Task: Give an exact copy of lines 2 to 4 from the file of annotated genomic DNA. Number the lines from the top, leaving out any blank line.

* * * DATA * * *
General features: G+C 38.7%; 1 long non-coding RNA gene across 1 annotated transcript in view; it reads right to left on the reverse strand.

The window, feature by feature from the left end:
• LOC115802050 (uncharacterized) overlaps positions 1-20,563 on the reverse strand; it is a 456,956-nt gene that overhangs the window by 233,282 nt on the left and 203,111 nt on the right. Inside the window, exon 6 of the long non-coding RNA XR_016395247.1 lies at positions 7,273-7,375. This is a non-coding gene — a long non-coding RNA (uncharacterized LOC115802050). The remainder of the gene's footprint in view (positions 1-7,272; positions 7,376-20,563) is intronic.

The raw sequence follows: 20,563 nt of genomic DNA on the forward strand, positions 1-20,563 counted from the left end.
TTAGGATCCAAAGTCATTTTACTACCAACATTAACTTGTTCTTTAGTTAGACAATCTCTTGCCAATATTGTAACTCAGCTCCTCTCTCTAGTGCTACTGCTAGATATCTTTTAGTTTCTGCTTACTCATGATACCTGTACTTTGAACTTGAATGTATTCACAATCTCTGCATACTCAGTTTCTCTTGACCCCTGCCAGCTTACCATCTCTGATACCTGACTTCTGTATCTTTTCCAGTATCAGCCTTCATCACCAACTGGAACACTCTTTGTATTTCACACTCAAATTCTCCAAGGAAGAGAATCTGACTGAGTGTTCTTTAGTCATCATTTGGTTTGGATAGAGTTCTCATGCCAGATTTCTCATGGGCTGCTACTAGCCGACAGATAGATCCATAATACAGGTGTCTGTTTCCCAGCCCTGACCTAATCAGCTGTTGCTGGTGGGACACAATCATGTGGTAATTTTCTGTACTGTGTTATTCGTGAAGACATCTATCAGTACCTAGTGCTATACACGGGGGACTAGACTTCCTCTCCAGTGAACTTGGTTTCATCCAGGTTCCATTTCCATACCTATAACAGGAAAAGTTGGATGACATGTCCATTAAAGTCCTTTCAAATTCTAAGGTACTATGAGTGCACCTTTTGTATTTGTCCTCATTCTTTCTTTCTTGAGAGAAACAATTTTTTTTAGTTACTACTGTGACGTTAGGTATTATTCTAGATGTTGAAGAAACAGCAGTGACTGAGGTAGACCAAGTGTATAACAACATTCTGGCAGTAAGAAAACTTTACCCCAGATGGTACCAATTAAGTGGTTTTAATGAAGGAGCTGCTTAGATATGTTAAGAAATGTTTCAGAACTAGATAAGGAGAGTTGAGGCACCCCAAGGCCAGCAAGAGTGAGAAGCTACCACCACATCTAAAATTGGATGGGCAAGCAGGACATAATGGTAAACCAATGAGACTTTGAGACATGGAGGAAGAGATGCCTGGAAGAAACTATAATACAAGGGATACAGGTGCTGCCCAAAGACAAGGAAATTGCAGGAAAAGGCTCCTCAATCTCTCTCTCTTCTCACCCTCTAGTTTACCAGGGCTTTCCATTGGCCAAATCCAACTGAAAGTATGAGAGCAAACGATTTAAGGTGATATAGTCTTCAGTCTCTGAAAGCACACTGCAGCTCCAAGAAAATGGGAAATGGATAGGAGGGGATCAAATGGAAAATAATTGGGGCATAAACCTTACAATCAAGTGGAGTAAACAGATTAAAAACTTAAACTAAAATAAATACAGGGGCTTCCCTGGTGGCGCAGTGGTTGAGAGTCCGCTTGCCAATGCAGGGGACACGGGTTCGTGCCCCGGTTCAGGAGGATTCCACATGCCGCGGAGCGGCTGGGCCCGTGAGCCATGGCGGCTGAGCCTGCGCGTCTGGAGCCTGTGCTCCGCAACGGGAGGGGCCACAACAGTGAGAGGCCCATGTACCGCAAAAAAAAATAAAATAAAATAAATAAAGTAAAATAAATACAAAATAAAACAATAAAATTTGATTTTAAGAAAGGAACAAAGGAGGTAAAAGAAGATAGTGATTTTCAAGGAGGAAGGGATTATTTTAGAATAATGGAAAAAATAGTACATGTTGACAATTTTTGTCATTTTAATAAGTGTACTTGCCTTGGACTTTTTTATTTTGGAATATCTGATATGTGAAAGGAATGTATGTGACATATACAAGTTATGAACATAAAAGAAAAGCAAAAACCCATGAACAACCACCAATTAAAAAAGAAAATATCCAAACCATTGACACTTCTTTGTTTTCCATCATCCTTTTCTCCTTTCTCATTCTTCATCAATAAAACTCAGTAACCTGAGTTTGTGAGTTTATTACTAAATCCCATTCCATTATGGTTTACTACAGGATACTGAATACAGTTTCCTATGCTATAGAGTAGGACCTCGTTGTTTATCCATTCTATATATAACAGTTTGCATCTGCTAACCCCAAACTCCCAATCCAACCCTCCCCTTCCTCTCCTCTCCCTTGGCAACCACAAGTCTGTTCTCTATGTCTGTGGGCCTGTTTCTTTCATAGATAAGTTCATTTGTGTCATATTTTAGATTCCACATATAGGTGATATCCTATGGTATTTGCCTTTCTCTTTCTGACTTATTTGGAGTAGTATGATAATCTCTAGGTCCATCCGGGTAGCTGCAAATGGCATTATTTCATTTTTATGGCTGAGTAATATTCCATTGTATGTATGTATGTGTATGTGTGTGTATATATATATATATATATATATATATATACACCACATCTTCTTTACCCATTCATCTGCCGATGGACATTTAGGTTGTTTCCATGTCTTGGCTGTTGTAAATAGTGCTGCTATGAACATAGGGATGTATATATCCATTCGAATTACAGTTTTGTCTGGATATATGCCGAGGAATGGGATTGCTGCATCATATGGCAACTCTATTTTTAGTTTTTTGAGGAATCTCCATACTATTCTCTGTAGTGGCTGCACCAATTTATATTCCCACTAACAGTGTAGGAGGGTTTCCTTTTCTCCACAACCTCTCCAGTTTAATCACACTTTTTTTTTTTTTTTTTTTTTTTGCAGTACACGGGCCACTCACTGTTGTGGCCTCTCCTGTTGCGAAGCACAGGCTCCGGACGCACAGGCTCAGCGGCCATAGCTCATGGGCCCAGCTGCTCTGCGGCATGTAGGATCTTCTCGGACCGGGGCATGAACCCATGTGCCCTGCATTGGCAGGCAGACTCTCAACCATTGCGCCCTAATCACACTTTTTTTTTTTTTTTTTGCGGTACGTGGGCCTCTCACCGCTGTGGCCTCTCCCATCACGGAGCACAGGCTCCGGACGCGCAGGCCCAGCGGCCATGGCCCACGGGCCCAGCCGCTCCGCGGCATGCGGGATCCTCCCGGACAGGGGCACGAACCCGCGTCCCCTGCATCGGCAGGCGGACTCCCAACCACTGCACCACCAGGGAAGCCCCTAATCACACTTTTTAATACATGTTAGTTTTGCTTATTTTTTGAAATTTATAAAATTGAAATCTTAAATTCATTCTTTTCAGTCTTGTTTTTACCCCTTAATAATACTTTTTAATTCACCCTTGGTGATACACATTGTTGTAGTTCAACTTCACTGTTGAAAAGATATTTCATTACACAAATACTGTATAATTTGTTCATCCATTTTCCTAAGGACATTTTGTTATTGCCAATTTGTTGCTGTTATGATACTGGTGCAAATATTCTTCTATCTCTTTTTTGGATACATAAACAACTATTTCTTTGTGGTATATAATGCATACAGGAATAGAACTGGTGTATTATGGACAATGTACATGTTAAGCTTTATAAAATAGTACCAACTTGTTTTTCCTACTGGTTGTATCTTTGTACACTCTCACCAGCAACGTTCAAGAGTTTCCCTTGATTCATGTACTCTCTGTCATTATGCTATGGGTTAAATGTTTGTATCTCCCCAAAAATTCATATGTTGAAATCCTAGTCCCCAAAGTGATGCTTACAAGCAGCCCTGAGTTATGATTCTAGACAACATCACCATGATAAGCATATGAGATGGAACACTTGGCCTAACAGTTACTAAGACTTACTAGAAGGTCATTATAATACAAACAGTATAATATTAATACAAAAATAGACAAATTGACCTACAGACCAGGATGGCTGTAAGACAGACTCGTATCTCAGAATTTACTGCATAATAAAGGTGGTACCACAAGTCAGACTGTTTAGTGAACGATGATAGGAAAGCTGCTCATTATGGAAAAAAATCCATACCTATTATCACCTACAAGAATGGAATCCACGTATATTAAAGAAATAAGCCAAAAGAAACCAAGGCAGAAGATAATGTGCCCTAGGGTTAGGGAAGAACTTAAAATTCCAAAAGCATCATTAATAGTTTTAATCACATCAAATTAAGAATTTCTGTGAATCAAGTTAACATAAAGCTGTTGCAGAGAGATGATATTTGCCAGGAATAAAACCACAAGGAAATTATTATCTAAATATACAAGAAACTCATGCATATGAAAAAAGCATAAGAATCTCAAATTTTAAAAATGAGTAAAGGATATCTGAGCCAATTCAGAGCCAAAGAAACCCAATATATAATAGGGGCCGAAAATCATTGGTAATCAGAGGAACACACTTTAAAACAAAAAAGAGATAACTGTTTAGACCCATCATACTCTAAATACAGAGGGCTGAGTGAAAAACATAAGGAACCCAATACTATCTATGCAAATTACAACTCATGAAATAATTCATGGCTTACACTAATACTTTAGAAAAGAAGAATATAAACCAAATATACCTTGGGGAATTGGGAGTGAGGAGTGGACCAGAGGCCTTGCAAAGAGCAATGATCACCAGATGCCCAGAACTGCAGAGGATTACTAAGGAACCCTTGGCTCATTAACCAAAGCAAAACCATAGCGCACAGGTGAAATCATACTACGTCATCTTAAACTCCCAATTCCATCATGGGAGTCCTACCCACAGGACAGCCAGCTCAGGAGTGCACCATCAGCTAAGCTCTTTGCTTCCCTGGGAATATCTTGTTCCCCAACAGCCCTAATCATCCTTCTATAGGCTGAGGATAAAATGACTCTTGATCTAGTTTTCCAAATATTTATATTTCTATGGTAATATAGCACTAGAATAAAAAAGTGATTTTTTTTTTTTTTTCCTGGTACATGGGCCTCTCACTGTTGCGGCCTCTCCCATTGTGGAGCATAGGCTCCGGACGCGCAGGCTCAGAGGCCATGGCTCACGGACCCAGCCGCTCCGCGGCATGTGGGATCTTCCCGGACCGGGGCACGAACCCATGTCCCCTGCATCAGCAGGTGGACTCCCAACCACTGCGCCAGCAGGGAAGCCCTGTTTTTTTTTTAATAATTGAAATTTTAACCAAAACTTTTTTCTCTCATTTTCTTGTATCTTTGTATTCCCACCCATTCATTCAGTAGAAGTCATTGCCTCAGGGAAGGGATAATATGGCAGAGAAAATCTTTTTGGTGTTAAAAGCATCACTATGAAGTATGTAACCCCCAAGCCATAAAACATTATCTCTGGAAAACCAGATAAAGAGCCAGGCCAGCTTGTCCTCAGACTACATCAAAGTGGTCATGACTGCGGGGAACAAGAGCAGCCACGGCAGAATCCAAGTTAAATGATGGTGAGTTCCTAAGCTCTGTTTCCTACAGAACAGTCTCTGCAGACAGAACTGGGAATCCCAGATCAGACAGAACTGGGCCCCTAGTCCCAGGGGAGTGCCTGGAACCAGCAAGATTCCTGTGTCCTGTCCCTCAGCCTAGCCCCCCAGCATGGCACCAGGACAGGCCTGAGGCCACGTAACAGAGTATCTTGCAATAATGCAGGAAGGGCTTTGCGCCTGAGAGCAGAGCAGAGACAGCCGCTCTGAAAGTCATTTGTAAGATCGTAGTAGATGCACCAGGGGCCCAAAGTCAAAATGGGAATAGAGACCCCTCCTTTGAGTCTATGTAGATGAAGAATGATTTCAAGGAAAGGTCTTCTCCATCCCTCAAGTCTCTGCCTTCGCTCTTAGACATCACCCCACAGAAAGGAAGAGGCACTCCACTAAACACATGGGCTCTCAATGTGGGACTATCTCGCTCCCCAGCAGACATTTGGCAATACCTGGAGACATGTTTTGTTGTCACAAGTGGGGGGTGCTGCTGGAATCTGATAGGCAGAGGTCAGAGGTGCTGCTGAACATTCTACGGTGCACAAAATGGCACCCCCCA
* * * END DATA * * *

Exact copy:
The window, feature by feature from the left end:
• LOC115802050 (uncharacterized) overlaps positions 1-20,563 on the reverse strand; it is a 456,956-nt gene that overhangs the window by 233,282 nt on the left and 203,111 nt on the right. Inside the window, exon 6 of the long non-coding RNA XR_016395247.1 lies at positions 7,273-7,375. This is a non-coding gene — a long non-coding RNA (uncharacterized LOC115802050). The remainder of the gene's footprint in view (positions 1-7,272; positions 7,376-20,563) is intronic.

The raw sequence follows: 20,563 nt of genomic DNA on the forward strand, positions 1-20,563 counted from the left end.